India: from loans to credit since 4000 years and the existence banks for 2500 years
A treatise on the art of politics of ancient India, the Arthasastra (attributed to Kautilya), dating from the 4th or 3rd century BC, mentions the existence of creditors, lenders and interest rates.
From the 12th century AD, banks developed all over India. Indian bankers issued bills of exchange called Hundis which were used for international trade. And that was 2-3 centuries before the bankers in Western Europe issued bills of exchange.
According to the Western media, the first bank to be born on this planet was Italian. It was called Monte dei Paschi, founded in Siena in 1472. However, banks had existed in India for several centuries. W.E. Preston, member, Royal Commission on Indian Currency and Finance set up in 1926, observed “....it may be accepted that a system of banking that was eminently suited to India’s then requirements was in force in that country many centuries before the science of banking became an accomplished fact in England”.
During the British rule over India from the mid-18th century to 1947, English capital dominated Indian banking system. Until independence, the entire banking system was private and poorly regulated.
The weak regulation was aggravated by the abolition of the unlimited liability of bankers. This development was imported from Western Europe. Indeed, capitalists in Europe and North America had obtained a favourable legislation. Until then, if the banks they owned went bankrupt, the courts could order the seizure of all assets to the extent of the amount of damage suffered. Immediately after the abolition of the unlimited liability of bankers, there was an increase in risk-taking and, as a result, an increase of bank failures.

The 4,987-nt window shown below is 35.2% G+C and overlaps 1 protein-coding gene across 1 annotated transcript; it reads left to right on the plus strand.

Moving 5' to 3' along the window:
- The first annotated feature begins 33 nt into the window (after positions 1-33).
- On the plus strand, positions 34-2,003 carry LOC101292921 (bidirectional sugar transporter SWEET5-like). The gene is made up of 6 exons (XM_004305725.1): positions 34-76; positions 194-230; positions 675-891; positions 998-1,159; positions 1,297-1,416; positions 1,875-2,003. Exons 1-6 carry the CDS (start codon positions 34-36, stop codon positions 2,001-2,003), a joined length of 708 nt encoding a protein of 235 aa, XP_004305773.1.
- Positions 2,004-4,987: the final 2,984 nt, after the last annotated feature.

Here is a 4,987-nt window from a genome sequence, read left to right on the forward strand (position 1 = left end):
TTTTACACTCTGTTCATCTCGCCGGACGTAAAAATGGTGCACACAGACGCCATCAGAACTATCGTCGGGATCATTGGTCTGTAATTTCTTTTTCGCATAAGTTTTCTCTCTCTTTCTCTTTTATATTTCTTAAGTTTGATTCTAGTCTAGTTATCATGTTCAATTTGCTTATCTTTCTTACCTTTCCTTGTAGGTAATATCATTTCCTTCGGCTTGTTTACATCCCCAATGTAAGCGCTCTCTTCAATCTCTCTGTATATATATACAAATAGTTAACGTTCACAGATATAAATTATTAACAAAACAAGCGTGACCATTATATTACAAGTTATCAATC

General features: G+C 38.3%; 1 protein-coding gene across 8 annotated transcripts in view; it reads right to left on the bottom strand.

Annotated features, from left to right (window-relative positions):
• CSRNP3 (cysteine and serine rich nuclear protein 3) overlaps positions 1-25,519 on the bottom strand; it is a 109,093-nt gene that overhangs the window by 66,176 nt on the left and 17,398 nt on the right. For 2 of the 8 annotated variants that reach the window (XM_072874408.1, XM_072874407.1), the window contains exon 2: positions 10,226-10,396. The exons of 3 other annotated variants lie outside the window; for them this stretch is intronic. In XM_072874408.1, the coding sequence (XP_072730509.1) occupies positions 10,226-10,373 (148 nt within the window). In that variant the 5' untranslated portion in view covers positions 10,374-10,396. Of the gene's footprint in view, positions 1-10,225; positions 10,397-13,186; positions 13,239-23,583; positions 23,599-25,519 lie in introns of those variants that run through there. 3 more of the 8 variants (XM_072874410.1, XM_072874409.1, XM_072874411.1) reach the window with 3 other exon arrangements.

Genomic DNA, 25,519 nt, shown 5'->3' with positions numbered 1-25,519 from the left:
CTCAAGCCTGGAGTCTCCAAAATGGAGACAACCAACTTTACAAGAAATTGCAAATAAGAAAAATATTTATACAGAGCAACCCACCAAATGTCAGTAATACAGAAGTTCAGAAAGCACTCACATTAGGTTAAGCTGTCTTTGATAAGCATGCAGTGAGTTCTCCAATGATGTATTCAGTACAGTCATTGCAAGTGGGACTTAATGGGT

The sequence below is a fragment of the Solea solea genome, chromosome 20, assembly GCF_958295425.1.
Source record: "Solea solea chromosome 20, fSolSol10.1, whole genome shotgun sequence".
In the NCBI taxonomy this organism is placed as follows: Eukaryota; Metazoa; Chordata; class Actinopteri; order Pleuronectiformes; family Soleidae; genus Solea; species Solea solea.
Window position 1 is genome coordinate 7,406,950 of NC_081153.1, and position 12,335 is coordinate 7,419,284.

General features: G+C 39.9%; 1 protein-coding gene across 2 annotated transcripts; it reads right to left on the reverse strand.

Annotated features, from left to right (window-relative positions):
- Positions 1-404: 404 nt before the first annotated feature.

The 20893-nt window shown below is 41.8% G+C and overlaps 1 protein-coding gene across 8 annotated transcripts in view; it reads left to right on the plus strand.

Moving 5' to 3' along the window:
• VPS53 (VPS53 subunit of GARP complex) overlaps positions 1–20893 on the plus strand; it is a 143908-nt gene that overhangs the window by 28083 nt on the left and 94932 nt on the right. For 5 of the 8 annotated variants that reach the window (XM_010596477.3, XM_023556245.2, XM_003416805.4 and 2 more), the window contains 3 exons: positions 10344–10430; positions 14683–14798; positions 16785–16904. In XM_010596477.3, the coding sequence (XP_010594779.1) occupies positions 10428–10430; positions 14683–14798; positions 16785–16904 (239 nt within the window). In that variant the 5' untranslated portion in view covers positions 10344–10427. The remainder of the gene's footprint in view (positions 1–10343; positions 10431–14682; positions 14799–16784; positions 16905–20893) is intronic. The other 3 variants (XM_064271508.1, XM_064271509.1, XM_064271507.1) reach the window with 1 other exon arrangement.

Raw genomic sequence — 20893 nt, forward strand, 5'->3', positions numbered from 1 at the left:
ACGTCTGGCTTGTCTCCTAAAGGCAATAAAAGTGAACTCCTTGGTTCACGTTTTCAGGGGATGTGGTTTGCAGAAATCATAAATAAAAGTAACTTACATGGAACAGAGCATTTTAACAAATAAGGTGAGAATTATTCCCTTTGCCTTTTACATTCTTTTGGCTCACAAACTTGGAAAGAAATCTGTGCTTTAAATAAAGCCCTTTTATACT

The rural world and in particular the overwhelming majority of peasants had no access to banking services and they were handed over to usurers. Similarly, in the cities, artisans and small entrepreneurs did not have access to banking credit. From the 1900s onward, this led to the creation of credit cooperatives in both urban and rural areas which were hardly little affected by bankruptcies.
On the other hand, from 1913 to independence, there was an uninterrupted series of bank failures. 108 bankruptcies between 1913 and 1921, 215 bankruptcies between 1926 and 1935, 70 bankruptcies between 1936 and 1945.
Bank frauds and banking crises have been an integral part of the financial history of India under British rule. In 1913, John Maynard Keynes, after studying the state of the banking sector characterised “(the) country as dangerous for banks”. In fact, the scams in the Indian banking sector predate Keynes’ observation. The Presidency Bank of Bombay (PBB), set up by the British East India Company in 1840, was stable and prudently managed until the mid-1860s. It was at this time that the British began to rely heavily on the Bombay cotton markets, as supplies from the United States declined due to the civil war. As a result, many cotton companies emerged and banks began to sprout in Mumbai to meet the burgeoning demand for capital.
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